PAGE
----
Following September’s announcement that the Liberty House Group has acquired Trillion Cycles, the brand will tomorrow debut its first bikes at The London Bike Show.
Under its Greensteel strategy Liberty has invested over £500m in UK steel and engineering assets over the past 18 months and also aims to develop more downstream manufacturing capability as part of a low-carbon end-to-end on-shore supply chain.
Set to include five entirely UK made bikes, Trillion’s bike will be hand built to customer specifications and are described as “upmarket” and to be specced with only high-grade named components.
From early 2018, the firm is also planning to build Carbon frames in the UK and is also developing a full suspension mountain bike, with longer-term plans to develop ebikes.
Current bikes will include the Node Single Speed Commuter bike, the Prime Reynolds 853 Steel All-Mountain bike, and The 22 Superior Titanium Road bike. It is the first range launched by the firm since it was acquired by the fast-growing Liberty House Group last year.
The range was created by Lawrence Bryan, a graduate engineer and cycling enthusiast, who founded Trillion in 2012 after 25 years in the automotive sector, Russell Cashmore a build manager and former Team GB cycle mechanic with more than two decades in the cycle industry and highly-experienced product design engineer, Matt Granger.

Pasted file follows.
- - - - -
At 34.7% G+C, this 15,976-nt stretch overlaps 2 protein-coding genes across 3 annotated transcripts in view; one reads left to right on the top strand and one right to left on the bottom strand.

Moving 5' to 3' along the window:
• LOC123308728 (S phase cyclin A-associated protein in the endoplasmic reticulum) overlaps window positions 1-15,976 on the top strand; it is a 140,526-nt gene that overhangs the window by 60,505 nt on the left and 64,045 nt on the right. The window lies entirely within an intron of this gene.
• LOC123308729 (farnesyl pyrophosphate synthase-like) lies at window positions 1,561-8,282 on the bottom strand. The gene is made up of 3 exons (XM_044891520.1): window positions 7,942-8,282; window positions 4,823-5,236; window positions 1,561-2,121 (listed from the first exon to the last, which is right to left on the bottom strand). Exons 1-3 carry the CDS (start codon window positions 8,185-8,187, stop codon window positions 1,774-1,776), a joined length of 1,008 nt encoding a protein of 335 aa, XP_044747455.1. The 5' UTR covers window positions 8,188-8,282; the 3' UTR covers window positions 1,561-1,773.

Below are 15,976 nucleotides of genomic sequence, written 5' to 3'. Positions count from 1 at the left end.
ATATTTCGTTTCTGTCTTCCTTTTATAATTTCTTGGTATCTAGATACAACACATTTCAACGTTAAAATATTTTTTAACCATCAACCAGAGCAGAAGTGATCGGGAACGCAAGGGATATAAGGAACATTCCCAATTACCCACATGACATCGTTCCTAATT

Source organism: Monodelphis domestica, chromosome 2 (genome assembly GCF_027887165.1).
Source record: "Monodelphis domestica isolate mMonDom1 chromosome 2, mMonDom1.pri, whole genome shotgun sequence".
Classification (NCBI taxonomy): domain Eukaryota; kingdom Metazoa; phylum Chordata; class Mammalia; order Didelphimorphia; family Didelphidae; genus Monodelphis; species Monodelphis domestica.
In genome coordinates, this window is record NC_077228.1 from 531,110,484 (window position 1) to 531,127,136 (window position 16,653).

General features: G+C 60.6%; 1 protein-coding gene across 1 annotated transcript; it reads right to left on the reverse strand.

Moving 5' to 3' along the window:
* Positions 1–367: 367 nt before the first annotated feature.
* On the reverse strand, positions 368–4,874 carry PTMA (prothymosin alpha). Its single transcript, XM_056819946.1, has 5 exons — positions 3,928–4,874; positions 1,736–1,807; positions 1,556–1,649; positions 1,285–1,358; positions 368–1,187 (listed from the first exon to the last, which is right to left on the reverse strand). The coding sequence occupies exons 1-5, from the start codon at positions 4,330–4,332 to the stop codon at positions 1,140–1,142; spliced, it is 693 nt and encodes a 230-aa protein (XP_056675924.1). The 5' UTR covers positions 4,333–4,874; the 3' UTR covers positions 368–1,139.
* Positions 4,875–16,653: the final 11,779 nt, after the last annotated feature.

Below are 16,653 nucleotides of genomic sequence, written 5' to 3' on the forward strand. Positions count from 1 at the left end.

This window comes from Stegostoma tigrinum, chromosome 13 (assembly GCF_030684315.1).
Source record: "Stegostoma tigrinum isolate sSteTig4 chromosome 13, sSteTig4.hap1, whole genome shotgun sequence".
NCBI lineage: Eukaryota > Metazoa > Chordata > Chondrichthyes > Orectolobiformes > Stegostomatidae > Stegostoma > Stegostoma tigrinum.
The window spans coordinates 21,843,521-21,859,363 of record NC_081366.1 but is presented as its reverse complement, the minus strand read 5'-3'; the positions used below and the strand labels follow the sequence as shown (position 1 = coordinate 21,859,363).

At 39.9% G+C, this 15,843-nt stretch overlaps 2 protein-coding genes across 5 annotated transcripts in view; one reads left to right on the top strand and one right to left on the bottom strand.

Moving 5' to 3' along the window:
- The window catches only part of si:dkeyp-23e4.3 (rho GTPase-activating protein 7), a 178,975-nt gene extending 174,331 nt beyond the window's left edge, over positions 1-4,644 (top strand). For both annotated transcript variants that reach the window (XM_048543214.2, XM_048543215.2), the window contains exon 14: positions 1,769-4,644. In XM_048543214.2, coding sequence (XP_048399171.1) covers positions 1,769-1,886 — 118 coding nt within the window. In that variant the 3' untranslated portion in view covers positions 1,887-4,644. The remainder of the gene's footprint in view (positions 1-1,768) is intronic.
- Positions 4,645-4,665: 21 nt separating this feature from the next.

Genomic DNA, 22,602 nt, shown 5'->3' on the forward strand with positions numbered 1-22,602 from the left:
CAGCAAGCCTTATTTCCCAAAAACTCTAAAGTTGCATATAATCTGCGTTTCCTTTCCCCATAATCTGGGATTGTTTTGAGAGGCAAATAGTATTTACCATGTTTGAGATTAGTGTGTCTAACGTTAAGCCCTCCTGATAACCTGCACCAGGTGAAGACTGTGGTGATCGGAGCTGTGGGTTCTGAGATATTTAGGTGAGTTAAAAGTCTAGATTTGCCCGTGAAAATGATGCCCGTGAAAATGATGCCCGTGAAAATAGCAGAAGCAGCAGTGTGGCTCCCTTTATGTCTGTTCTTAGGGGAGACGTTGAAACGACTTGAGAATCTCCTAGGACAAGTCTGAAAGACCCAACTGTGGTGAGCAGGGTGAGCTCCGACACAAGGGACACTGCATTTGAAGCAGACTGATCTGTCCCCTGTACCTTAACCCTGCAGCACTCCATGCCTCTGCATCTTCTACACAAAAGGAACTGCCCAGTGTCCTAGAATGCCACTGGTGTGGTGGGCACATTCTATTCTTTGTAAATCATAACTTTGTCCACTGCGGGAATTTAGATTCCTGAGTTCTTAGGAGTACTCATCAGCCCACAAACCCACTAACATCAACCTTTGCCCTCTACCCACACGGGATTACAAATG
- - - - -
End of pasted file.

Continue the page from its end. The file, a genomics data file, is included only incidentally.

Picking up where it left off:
Bryan said: “Liberty Trillion prides itself on the fact that all our frames are hand-built in the UK and our bikes use only high-grade named components. We offer our customers a wide choice so they can create a bike as individual as themselves. Our products are of the highest quality and we are aiming to establish our reputation alongside respected brands such as Pinarello, Colnago or De Rosa.”
The launch of the new Trillion by Liberty range coincides with the 25th anniversary this month of the creation of Liberty House by Sanjeev Gupta. It has grown to become a global metals trading enterprise and one of Britain’s largest industrial employers with over 4,000 workers.
Sanjeev explained that bringing Trillion into the Liberty Group represented a return to his own roots as he began working life selling bicycles internationally for his father’s company before setting up his own business in Cambridge in 1992.
He added: “The work Lawrence and his team are doing is a great example of what we aim to do across the different spheres of engineering and manufacturing in Britain. We want to bring back great industries that have migrated overseas. We are establishing a competitive sustainable metals industry based on low-carbon production which is feeding our growing engineering businesses and ultimately that will help revive our downstream manufacturing enterprises. Bicycle manufacture once employed 50,000 people here and we aim to restore some of that great heritage.”